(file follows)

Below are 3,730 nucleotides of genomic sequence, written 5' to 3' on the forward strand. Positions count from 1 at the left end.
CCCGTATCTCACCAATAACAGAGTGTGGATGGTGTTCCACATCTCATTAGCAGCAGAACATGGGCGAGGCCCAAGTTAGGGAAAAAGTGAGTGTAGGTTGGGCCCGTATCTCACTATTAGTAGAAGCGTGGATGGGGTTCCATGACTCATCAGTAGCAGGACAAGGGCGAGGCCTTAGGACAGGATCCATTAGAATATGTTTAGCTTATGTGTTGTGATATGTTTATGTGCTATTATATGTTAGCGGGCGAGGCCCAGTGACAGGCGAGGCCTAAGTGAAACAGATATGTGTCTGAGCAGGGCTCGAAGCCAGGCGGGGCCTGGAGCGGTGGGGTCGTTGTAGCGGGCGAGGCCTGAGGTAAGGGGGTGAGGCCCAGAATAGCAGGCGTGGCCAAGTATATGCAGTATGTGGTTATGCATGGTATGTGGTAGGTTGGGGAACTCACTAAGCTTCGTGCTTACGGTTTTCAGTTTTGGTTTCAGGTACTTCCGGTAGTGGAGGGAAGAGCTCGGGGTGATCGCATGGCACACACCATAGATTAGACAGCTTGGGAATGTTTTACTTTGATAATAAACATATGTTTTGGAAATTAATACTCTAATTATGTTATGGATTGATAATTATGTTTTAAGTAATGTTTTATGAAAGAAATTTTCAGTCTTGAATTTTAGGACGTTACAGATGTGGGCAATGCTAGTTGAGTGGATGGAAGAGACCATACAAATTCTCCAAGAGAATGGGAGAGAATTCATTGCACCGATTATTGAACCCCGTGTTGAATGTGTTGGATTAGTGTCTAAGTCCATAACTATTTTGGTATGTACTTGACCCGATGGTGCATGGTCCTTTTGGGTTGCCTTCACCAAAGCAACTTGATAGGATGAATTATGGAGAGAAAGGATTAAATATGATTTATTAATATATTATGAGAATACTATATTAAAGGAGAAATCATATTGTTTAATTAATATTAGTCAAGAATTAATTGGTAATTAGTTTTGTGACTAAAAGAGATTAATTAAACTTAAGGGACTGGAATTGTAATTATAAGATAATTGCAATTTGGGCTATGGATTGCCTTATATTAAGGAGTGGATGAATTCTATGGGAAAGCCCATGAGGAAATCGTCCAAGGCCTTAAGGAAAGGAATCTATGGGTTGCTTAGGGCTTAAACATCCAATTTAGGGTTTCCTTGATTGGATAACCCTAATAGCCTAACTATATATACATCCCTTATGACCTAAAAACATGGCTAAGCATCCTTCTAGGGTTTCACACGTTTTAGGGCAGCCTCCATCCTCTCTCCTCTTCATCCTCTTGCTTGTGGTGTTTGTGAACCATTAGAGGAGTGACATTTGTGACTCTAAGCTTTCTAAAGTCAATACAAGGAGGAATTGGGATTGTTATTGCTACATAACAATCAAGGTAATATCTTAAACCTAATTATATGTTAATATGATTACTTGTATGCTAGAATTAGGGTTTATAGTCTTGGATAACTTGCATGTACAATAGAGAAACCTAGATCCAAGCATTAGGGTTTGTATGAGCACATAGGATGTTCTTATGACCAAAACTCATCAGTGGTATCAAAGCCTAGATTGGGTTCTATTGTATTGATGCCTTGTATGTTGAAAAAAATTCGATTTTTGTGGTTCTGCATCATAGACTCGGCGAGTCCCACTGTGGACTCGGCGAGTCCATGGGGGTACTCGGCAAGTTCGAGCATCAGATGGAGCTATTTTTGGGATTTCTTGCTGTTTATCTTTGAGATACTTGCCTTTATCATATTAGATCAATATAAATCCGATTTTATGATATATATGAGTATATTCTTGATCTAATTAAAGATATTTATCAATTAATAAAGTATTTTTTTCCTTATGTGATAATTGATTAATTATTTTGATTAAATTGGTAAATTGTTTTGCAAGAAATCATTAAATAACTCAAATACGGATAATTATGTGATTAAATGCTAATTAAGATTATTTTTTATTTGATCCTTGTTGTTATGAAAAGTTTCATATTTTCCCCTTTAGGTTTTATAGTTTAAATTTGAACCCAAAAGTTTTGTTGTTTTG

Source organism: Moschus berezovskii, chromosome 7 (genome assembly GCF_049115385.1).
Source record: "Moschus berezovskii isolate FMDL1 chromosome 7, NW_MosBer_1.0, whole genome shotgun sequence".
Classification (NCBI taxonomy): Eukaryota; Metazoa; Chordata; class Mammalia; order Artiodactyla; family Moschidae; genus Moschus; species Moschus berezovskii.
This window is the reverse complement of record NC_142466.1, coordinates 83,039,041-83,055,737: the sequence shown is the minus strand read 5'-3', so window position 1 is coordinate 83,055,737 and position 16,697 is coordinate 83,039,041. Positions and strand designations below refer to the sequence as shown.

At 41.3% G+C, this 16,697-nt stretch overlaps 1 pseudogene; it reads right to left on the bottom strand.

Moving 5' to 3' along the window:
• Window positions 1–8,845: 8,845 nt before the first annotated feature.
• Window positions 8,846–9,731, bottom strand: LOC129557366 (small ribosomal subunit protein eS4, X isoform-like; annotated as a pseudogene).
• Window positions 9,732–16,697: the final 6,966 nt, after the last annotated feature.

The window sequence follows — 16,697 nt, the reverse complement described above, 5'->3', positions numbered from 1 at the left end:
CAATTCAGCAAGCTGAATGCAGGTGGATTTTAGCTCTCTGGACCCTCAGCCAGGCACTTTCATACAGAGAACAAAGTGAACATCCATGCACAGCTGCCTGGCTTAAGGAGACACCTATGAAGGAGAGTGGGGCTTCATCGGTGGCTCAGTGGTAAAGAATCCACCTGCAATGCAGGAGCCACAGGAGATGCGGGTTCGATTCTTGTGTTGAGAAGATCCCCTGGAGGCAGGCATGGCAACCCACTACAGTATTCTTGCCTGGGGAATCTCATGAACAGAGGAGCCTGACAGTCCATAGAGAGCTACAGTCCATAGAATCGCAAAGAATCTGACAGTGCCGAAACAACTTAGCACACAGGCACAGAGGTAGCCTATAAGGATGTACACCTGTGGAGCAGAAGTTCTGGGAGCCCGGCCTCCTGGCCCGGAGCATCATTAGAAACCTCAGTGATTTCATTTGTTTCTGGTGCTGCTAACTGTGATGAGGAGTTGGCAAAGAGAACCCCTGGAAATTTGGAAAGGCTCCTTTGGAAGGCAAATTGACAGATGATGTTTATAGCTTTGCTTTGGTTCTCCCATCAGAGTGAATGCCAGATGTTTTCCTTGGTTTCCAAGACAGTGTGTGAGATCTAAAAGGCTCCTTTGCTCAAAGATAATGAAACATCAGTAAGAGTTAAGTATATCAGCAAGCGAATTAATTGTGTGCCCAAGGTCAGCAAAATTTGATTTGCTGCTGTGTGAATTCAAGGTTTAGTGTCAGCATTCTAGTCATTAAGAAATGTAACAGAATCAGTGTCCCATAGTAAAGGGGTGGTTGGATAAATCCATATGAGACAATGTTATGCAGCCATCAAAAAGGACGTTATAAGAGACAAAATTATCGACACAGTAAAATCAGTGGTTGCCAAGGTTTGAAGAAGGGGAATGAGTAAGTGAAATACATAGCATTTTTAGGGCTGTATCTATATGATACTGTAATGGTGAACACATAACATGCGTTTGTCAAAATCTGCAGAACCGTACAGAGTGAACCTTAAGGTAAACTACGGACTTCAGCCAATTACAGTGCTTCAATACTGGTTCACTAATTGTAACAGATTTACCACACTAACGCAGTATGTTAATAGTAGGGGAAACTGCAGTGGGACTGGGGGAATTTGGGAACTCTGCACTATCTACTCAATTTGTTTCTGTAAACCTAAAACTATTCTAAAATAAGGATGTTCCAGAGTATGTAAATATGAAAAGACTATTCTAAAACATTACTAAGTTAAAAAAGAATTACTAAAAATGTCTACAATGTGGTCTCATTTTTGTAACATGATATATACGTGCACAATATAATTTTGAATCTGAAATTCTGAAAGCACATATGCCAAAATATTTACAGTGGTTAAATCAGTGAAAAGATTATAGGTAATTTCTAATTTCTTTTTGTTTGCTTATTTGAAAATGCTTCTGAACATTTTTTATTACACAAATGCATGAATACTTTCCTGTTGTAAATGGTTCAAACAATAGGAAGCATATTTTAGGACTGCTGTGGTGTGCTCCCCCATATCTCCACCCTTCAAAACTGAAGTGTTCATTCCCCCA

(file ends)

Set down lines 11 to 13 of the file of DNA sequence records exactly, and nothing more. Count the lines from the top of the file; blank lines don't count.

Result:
• Window positions 9,732–16,697: the final 6,966 nt, after the last annotated feature.

The window sequence follows — 16,697 nt, the reverse complement described above, 5'->3', positions numbered from 1 at the left end:
CAATTCAGCAAGCTGAATGCAGGTGGATTTTAGCTCTCTGGACCCTCAGCCAGGCACTTTCATACAGAGAACAAAGTGAACATCCATGCACAGCTGCCTGGCTTAAGGAGACACCTATGAAGGAGAGTGGGGCTTCATCGGTGGCTCAGTGGTAAAGAATCCACCTGCAATGCAGGAGCCACAGGAGATGCGGGTTCGATTCTTGTGTTGAGAAGATCCCCTGGAGGCAGGCATGGCAACCCACTACAGTATTCTTGCCTGGGGAATCTCATGAACAGAGGAGCCTGACAGTCCATAGAGAGCTACAGTCCATAGAATCGCAAAGAATCTGACAGTGCCGAAACAACTTAGCACACAGGCACAGAGGTAGCCTATAAGGATGTACACCTGTGGAGCAGAAGTTCTGGGAGCCCGGCCTCCTGGCCCGGAGCATCATTAGAAACCTCAGTGATTTCATTTGTTTCTGGTGCTGCTAACTGTGATGAGGAGTTGGCAAAGAGAACCCCTGGAAATTTGGAAAGGCTCCTTTGGAAGGCAAATTGACAGATGATGTTTATAGCTTTGCTTTGGTTCTCCCATCAGAGTGAATGCCAGATGTTTTCCTTGGTTTCCAAGACAGTGTGTGAGATCTAAAAGGCTCCTTTGCTCAAAGATAATGAAACATCAGTAAGAGTTAAGTATATCAGCAAGCGAATTAATTGTGTGCCCAAGGTCAGCAAAATTTGATTTGCTGCTGTGTGAATTCAAGGTTTAGTGTCAGCATTCTAGTCATTAAGAAATGTAACAGAATCAGTGTCCCATAGTAAAGGGGTGGTTGGATAAATCCATATGAGACAATGTTATGCAGCCATCAAAAAGGACGTTATAAGAGACAAAATTATCGACACAGTAAAATCAGTGGTTGCCAAGGTTTGAAGAAGGGGAATGAGTAAGTGAAATACATAGCATTTTTAGGGCTGTATCTATATGATACTGTAATGGTGAACACATAACATGCGTTTGTCAAAATCTGCAGAACCGTACAGAGTGAACCTTAAGGTAAACTACGGACTTCAGCCAATTACAGTGCTTCAATACTGGTTCACTAATTGTAACAGATTTACCACACTAACGCAGTATGTTAATAGTAGGGGAAACTGCAGTGGGACTGGGGGAATTTGGGAACTCTGCACTATCTACTCAATTTGTTTCTGTAAACCTAAAACTATTCTAAAATAAGGATGTTCCAGAGTATGTAAATATGAAAAGACTATTCTAAAACATTACTAAGTTAAAAAAGAATTACTAAAAATGTCTACAATGTGGTCTCATTTTTGTAACATGATATATACGTGCACAATATAATTTTGAATCTGAAATTCTGAAAGCACATATGCCAAAATATTTACAGTGGTTAAATCAGTGAAAAGATTATAGGTAATTTCTAATTTCTTTTTGTTTGCTTATTTGAAAATGCTTCTGAACATTTTTTATTACACAAATGCATGAATACTTTCCTGTTGTAAATGGTTCAAACAATAGGAAGCATATTTTAGGACTGCTGTGGTGTGCTCCCCCATATCTCCACCCTTCAAAACTGAAGTGTTCATTCCCCCA